For the past few days, I have had plenty of thoughts cris-crossing my mind. They are still all jumbled up, but I will try to make some sense out of them.
As I have mentioned before, there were redundancy negotiations at my workplace. This in itself left me properly annoyed, and I even questioned my value as a nurse. This part is completely silly, I know, but whatever happens, it happens for a reason.
Whilst this whole thing was going on, I applied for an internal transfer to another team, and on Friday, I got a call. The supervisor told me that I got the position, should I want it, but the salary would remain the same – even though I asked for about 150 euro increase. 150 euros. I didn’t ask for 1.500 euros. Well, needless to say, I didn’t take the job.
The raise would have been mostly symbolic in nature, but it would have shown me, like I wrote before, that the employer actually cares about experienced nurses, and the knowledge and skills they bring with them to the equation.
It is the same experience that makes me feel afraid for my dear friend who was recently diagnosed with cancer for the second time. Deep down, I know she is in the best care, and her surgeons are top-notch. This gives me reassurance that she will be well.
What this led me to think was the life itself. In my recent post, I wrote about the importance of slowing down and enjoying the quiet and peaceful moments. And not just those moments, but we need to be present. Future is going to happen, and the past has already happened. So we need to make the present the best we can.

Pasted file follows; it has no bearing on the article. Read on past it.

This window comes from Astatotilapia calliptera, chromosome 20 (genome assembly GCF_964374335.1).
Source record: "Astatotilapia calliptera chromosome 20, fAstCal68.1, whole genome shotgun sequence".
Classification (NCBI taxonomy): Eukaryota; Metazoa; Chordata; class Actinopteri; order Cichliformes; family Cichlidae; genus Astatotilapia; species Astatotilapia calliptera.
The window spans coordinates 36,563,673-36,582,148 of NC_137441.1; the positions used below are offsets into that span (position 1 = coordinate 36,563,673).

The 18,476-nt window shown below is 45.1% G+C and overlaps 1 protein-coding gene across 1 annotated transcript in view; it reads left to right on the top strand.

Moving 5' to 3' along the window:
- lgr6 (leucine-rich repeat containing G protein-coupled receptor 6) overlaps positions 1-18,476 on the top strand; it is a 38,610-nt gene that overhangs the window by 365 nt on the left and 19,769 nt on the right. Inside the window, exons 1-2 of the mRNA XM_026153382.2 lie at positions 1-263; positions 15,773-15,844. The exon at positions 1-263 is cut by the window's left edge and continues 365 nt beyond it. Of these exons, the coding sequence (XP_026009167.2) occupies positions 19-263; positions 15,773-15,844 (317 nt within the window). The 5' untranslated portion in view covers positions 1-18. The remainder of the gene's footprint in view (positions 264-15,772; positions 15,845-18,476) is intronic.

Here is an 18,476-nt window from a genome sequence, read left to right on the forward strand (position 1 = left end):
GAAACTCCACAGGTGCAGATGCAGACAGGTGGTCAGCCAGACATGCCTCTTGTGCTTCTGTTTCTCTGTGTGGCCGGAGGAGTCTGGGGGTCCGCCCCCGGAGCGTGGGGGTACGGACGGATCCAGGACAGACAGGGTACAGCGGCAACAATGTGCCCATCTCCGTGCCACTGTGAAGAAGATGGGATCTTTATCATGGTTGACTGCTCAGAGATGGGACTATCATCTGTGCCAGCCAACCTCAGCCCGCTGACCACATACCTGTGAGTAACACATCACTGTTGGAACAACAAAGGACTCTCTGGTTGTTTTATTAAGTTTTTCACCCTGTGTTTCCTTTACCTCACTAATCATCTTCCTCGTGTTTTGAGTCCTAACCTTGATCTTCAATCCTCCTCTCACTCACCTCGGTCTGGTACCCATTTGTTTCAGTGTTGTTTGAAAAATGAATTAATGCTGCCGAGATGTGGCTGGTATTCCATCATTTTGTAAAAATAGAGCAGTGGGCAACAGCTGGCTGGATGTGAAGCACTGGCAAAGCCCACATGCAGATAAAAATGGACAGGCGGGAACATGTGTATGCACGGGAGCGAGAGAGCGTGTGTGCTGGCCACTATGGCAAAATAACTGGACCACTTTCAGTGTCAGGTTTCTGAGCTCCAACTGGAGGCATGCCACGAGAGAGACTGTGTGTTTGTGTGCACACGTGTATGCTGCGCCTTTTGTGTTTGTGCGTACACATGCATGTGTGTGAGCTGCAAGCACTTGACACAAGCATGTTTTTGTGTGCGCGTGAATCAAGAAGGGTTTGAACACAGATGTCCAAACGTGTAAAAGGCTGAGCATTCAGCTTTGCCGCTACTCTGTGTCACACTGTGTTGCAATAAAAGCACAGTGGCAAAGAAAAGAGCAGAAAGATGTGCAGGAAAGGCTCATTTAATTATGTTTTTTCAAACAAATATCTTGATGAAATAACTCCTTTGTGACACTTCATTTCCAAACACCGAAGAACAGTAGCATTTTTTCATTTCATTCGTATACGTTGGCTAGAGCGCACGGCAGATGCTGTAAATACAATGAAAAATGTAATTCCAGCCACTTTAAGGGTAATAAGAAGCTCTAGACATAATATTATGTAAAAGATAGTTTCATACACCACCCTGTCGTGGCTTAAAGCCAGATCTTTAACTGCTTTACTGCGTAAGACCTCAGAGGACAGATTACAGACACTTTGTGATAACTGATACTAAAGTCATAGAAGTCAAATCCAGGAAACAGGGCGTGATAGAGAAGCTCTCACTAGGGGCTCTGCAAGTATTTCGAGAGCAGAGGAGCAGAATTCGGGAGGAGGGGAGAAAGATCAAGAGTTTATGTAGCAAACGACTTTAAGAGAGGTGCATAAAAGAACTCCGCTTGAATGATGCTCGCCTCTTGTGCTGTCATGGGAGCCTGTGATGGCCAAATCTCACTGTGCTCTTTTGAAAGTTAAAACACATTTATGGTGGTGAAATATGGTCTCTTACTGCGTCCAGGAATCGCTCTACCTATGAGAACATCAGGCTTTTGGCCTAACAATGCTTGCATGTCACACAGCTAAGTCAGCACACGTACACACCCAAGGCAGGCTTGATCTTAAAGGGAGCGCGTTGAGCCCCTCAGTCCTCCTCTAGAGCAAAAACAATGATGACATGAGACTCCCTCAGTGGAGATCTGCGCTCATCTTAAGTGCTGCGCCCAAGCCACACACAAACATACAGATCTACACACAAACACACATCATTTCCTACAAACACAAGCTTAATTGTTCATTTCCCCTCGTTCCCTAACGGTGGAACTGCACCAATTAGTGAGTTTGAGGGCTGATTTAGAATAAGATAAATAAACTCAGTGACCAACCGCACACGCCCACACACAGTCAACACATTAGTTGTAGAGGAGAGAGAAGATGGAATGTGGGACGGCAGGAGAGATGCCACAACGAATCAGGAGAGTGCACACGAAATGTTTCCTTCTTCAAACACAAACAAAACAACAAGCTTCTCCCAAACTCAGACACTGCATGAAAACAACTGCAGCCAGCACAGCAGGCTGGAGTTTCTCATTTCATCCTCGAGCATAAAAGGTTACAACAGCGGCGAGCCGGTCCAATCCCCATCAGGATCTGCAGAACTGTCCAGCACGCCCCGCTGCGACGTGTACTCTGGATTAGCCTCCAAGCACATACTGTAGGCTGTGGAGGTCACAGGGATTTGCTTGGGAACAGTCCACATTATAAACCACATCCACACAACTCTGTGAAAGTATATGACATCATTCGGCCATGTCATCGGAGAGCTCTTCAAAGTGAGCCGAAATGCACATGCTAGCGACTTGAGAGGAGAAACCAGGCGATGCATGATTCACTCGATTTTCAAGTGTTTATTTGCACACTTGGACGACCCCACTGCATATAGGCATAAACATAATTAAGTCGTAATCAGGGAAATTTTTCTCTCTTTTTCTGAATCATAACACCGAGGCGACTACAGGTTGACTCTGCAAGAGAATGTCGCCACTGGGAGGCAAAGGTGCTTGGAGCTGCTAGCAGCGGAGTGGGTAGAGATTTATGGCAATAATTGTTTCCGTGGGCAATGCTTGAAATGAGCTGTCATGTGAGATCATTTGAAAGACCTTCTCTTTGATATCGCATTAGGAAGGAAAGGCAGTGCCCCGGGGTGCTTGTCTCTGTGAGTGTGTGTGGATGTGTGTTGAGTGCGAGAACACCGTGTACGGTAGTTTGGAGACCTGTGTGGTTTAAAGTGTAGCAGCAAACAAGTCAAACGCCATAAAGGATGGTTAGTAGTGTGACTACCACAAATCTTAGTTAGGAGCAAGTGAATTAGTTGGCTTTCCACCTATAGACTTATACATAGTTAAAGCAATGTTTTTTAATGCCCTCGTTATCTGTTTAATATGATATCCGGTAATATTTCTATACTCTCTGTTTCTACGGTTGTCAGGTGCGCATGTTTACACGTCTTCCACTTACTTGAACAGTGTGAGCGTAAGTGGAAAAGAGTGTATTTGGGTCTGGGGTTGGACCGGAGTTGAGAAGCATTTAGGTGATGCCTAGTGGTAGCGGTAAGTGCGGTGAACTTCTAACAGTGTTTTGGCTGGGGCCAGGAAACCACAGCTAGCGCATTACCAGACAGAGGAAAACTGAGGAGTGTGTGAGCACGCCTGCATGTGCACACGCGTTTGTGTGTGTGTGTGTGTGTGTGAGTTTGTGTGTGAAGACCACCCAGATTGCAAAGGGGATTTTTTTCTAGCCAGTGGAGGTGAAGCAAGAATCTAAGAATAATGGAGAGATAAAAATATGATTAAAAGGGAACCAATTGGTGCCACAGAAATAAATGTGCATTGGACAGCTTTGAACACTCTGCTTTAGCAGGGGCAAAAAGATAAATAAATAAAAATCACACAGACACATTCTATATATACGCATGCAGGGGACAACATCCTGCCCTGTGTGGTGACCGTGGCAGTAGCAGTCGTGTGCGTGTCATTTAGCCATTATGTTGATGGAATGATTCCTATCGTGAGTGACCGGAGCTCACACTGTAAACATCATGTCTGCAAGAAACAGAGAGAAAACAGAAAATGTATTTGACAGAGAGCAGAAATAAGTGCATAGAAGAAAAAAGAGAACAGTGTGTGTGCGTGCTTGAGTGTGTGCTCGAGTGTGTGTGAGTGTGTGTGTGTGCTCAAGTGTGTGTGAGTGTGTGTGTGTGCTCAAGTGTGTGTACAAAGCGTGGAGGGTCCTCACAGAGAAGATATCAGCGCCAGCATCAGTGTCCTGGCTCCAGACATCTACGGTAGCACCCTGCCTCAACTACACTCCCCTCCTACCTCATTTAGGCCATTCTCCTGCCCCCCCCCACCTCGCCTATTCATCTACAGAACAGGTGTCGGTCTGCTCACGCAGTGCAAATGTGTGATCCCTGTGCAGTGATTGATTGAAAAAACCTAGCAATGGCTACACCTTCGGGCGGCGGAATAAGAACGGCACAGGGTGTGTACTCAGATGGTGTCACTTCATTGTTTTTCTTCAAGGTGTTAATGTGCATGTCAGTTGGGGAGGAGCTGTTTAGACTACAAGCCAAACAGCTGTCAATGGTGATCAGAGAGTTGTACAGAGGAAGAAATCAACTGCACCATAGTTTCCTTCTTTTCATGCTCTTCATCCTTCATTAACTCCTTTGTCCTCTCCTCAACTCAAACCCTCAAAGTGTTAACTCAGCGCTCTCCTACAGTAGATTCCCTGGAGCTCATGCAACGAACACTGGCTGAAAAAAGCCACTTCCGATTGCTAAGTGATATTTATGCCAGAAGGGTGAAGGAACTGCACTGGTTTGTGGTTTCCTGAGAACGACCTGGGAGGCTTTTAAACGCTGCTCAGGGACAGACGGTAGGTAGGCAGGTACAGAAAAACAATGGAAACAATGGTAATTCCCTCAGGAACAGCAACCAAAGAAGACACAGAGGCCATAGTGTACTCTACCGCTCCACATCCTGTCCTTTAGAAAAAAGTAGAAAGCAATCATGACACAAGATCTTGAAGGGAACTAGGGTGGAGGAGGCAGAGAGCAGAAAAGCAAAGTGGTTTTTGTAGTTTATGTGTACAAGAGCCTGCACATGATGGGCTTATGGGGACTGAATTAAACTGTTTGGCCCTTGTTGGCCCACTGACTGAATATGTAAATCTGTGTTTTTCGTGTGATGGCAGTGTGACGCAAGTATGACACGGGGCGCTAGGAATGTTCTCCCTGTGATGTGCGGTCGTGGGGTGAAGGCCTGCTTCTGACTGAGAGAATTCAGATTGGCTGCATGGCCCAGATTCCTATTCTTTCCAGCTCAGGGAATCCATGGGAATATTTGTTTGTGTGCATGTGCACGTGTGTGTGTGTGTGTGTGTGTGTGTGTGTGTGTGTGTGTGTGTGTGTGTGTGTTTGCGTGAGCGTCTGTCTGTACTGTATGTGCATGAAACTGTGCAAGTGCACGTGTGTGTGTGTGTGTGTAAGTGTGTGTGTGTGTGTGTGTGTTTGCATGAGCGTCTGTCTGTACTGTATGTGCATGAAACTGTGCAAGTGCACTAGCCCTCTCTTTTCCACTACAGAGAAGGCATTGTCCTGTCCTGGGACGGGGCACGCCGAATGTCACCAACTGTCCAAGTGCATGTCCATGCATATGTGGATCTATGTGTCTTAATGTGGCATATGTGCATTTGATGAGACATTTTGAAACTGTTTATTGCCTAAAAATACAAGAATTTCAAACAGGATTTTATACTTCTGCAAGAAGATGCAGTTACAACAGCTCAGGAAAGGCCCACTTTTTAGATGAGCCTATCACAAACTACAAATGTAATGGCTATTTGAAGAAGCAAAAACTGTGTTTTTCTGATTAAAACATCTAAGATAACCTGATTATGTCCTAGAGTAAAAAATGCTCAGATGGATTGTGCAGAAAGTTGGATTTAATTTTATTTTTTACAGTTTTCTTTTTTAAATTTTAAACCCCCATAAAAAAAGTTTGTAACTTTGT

Last year, I made a promise to myself that I would restart my book project, and to make sure I really stuck with the plan, I even made it public. I honestly think that it is important for us to fulfil our dreams and aspire to become even better than we already are. That also is a way to ensure that we have fewer and fewer regrets when we are old. Maybe for me writing stories, like the one set in Pompeii, is a way to make sure I can leave a mark in the world as I will never have children to carry on my name.
I don’t know if this is my midlife crisis, or is this just the stress and burnout clearing itself away, but I feel that we really need to change the perspective on how we deal with life. We need to concentrate on the present, and we need to start to care about the people around us. But in order to be able to care about others, we need to take care of ourselves first.